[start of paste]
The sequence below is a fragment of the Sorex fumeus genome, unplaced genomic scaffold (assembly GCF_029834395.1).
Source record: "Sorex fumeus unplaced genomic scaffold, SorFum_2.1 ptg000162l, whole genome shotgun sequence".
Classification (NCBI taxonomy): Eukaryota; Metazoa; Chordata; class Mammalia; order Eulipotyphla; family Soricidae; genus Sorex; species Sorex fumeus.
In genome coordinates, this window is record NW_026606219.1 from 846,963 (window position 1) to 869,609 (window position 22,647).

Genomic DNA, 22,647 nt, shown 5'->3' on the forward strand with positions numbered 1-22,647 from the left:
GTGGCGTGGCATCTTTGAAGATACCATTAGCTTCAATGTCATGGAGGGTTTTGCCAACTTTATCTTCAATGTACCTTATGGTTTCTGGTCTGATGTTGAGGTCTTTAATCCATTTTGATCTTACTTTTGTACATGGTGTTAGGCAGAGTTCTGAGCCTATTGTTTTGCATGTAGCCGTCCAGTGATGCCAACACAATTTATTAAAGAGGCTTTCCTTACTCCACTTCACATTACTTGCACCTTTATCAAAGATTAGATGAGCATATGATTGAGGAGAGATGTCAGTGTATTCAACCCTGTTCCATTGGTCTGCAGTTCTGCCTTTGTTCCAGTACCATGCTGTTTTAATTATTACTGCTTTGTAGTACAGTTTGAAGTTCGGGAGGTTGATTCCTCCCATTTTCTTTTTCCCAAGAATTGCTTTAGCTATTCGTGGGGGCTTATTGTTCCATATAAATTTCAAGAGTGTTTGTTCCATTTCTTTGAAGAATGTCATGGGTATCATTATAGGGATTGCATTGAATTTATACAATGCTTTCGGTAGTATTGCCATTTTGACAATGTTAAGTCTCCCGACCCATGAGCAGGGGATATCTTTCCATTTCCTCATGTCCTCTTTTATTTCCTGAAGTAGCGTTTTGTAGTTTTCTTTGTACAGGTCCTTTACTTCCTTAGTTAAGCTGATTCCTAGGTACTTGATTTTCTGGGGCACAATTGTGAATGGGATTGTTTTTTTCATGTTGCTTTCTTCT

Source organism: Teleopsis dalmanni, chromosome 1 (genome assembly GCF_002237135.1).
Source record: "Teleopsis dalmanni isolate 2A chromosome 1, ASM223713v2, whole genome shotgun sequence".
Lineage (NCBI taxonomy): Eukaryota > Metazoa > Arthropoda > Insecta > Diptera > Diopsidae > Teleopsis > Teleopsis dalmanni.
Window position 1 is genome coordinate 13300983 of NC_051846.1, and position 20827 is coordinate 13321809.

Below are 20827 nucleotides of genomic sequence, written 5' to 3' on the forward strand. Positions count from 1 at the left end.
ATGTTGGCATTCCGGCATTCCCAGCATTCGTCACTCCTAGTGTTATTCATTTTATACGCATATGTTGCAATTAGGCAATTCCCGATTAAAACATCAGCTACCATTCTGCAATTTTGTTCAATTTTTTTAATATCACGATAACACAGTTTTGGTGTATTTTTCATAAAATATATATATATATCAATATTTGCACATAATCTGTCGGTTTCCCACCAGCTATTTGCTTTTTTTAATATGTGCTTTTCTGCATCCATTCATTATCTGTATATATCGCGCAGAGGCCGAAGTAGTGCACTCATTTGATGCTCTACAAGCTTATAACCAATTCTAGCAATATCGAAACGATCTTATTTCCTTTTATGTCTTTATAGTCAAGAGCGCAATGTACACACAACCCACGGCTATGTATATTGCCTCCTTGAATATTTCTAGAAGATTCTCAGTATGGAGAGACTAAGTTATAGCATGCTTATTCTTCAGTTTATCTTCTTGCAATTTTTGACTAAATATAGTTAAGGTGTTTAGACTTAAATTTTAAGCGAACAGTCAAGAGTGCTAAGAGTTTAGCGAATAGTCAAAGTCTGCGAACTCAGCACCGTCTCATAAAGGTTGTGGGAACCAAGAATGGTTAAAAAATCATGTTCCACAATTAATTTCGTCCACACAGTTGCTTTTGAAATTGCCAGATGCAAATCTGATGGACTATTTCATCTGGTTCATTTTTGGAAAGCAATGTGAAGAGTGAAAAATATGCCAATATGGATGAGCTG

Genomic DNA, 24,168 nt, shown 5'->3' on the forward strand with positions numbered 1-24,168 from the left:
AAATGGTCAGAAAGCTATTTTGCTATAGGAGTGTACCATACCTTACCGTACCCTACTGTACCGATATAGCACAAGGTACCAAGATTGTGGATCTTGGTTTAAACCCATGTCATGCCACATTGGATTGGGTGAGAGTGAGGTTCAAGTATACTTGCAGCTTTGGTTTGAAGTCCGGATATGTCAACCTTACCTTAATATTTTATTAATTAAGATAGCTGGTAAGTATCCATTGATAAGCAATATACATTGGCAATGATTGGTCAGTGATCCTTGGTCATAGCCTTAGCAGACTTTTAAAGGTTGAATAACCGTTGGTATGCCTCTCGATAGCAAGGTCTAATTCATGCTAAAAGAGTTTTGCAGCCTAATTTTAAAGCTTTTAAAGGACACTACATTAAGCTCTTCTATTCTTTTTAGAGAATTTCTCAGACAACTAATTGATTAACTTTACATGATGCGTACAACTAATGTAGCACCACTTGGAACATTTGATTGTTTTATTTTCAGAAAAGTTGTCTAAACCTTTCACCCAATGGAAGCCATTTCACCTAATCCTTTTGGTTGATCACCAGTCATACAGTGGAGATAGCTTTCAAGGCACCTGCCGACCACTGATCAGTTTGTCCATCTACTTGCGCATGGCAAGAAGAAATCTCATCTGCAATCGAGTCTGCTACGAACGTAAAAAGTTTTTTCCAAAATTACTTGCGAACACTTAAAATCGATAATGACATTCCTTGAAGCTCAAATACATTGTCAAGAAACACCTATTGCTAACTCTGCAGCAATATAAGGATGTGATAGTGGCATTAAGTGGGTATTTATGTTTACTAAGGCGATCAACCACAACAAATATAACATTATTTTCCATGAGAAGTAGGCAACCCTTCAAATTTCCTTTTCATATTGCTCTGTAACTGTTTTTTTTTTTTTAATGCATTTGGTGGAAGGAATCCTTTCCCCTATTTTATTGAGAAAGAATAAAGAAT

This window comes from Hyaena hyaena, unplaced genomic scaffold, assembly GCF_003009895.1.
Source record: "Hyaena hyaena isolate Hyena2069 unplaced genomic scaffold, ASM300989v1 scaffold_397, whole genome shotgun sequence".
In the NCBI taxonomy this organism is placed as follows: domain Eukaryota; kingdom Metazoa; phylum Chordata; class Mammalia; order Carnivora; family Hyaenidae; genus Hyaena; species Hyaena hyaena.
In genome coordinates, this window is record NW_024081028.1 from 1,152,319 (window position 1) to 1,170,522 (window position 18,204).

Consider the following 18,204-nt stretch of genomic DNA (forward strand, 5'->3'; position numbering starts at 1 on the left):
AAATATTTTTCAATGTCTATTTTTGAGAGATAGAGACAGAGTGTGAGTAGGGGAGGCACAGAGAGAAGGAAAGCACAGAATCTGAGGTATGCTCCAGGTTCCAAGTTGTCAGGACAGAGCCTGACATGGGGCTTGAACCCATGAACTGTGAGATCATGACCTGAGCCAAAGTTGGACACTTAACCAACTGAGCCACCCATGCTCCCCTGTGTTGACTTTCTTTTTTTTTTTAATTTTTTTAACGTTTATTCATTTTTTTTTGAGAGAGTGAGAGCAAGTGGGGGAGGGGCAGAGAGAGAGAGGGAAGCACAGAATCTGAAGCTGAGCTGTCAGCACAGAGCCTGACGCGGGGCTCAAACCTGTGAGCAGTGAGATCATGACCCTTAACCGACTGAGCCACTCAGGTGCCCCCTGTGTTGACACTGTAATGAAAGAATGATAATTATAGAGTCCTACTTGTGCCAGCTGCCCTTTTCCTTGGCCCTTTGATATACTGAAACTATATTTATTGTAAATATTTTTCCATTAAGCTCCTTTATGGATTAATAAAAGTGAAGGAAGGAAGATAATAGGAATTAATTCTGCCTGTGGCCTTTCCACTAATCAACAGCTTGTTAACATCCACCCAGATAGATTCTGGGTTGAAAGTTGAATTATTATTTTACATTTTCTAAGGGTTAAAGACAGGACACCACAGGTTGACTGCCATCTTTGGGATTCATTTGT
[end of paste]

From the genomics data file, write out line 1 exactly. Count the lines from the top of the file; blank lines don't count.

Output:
The sequence below is a fragment of the Sorex fumeus genome, unplaced genomic scaffold (assembly GCF_029834395.1).